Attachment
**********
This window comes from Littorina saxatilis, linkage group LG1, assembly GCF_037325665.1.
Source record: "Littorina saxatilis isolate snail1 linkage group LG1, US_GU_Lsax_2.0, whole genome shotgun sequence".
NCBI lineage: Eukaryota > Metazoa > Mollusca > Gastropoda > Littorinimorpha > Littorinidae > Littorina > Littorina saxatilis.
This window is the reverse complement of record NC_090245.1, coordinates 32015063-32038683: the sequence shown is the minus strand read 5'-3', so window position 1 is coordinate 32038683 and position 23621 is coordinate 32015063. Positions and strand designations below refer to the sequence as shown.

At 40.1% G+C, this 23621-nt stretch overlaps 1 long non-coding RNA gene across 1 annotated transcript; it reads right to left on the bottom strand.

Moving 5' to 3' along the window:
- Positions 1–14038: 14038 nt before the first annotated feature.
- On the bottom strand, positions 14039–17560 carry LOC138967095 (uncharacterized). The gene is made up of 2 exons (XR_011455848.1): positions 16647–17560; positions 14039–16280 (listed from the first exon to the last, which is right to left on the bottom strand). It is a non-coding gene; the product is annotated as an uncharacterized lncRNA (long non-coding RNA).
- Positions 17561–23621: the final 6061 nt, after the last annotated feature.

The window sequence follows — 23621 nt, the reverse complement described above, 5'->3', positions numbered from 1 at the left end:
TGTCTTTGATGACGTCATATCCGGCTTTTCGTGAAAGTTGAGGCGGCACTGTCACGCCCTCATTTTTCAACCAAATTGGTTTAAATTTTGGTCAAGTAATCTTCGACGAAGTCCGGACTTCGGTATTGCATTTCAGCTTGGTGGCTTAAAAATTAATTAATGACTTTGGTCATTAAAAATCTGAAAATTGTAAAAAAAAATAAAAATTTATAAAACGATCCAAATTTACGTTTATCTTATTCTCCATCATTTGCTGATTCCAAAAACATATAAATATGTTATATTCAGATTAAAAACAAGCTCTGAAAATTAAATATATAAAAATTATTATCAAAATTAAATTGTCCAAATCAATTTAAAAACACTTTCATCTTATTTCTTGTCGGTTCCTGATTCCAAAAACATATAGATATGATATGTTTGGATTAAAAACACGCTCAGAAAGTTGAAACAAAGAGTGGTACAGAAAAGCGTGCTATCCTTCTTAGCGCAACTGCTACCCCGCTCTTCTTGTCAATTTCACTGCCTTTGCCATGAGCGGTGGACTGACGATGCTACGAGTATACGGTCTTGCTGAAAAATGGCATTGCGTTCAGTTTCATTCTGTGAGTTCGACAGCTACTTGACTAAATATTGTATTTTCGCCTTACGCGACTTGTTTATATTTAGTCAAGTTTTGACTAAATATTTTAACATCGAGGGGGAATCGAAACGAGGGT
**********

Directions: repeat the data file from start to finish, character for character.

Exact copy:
This window comes from Littorina saxatilis, linkage group LG1, assembly GCF_037325665.1.
Source record: "Littorina saxatilis isolate snail1 linkage group LG1, US_GU_Lsax_2.0, whole genome shotgun sequence".
NCBI lineage: Eukaryota > Metazoa > Mollusca > Gastropoda > Littorinimorpha > Littorinidae > Littorina > Littorina saxatilis.
This window is the reverse complement of record NC_090245.1, coordinates 32015063-32038683: the sequence shown is the minus strand read 5'-3', so window position 1 is coordinate 32038683 and position 23621 is coordinate 32015063. Positions and strand designations below refer to the sequence as shown.

At 40.1% G+C, this 23621-nt stretch overlaps 1 long non-coding RNA gene across 1 annotated transcript; it reads right to left on the bottom strand.

Moving 5' to 3' along the window:
- Positions 1–14038: 14038 nt before the first annotated feature.
- On the bottom strand, positions 14039–17560 carry LOC138967095 (uncharacterized). The gene is made up of 2 exons (XR_011455848.1): positions 16647–17560; positions 14039–16280 (listed from the first exon to the last, which is right to left on the bottom strand). It is a non-coding gene; the product is annotated as an uncharacterized lncRNA (long non-coding RNA).
- Positions 17561–23621: the final 6061 nt, after the last annotated feature.

The window sequence follows — 23621 nt, the reverse complement described above, 5'->3', positions numbered from 1 at the left end:
TGTCTTTGATGACGTCATATCCGGCTTTTCGTGAAAGTTGAGGCGGCACTGTCACGCCCTCATTTTTCAACCAAATTGGTTTAAATTTTGGTCAAGTAATCTTCGACGAAGTCCGGACTTCGGTATTGCATTTCAGCTTGGTGGCTTAAAAATTAATTAATGACTTTGGTCATTAAAAATCTGAAAATTGTAAAAAAAAATAAAAATTTATAAAACGATCCAAATTTACGTTTATCTTATTCTCCATCATTTGCTGATTCCAAAAACATATAAATATGTTATATTCAGATTAAAAACAAGCTCTGAAAATTAAATATATAAAAATTATTATCAAAATTAAATTGTCCAAATCAATTTAAAAACACTTTCATCTTATTTCTTGTCGGTTCCTGATTCCAAAAACATATAGATATGATATGTTTGGATTAAAAACACGCTCAGAAAGTTGAAACAAAGAGTGGTACAGAAAAGCGTGCTATCCTTCTTAGCGCAACTGCTACCCCGCTCTTCTTGTCAATTTCACTGCCTTTGCCATGAGCGGTGGACTGACGATGCTACGAGTATACGGTCTTGCTGAAAAATGGCATTGCGTTCAGTTTCATTCTGTGAGTTCGACAGCTACTTGACTAAATATTGTATTTTCGCCTTACGCGACTTGTTTATATTTAGTCAAGTTTTGACTAAATATTTTAACATCGAGGGGGAATCGAAACGAGGGT